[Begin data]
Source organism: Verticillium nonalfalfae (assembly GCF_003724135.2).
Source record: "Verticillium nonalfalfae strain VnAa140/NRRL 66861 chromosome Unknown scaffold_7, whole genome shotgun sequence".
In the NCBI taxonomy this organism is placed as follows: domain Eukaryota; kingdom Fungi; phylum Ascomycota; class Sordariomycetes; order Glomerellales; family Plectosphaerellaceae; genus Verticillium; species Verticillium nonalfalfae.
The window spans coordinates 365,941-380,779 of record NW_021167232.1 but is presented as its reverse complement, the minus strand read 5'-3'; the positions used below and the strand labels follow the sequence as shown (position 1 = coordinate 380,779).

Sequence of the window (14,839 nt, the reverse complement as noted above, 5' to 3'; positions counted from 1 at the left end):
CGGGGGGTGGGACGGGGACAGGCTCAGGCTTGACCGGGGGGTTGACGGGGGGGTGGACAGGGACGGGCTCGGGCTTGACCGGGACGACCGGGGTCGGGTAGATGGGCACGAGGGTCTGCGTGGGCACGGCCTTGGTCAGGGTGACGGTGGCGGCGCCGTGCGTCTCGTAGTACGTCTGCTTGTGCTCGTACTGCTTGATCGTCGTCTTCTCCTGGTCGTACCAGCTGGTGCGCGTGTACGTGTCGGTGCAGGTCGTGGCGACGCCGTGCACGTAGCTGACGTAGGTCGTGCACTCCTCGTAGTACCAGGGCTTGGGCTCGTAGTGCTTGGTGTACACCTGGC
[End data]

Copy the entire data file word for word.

Source organism: Verticillium nonalfalfae (assembly GCF_003724135.2).
Source record: "Verticillium nonalfalfae strain VnAa140/NRRL 66861 chromosome Unknown scaffold_7, whole genome shotgun sequence".
In the NCBI taxonomy this organism is placed as follows: domain Eukaryota; kingdom Fungi; phylum Ascomycota; class Sordariomycetes; order Glomerellales; family Plectosphaerellaceae; genus Verticillium; species Verticillium nonalfalfae.
The window spans coordinates 365,941-380,779 of record NW_021167232.1 but is presented as its reverse complement, the minus strand read 5'-3'; the positions used below and the strand labels follow the sequence as shown (position 1 = coordinate 380,779).

Sequence of the window (14,839 nt, the reverse complement as noted above, 5' to 3'; positions counted from 1 at the left end):
CGGGGGGTGGGACGGGGACAGGCTCAGGCTTGACCGGGGGGTTGACGGGGGGGTGGACAGGGACGGGCTCGGGCTTGACCGGGACGACCGGGGTCGGGTAGATGGGCACGAGGGTCTGCGTGGGCACGGCCTTGGTCAGGGTGACGGTGGCGGCGCCGTGCGTCTCGTAGTACGTCTGCTTGTGCTCGTACTGCTTGATCGTCGTCTTCTCCTGGTCGTACCAGCTGGTGCGCGTGTACGTGTCGGTGCAGGTCGTGGCGACGCCGTGCACGTAGCTGACGTAGGTCGTGCACTCCTCGTAGTACCAGGGCTTGGGCTCGTAGTGCTTGGTGTACACCTGGC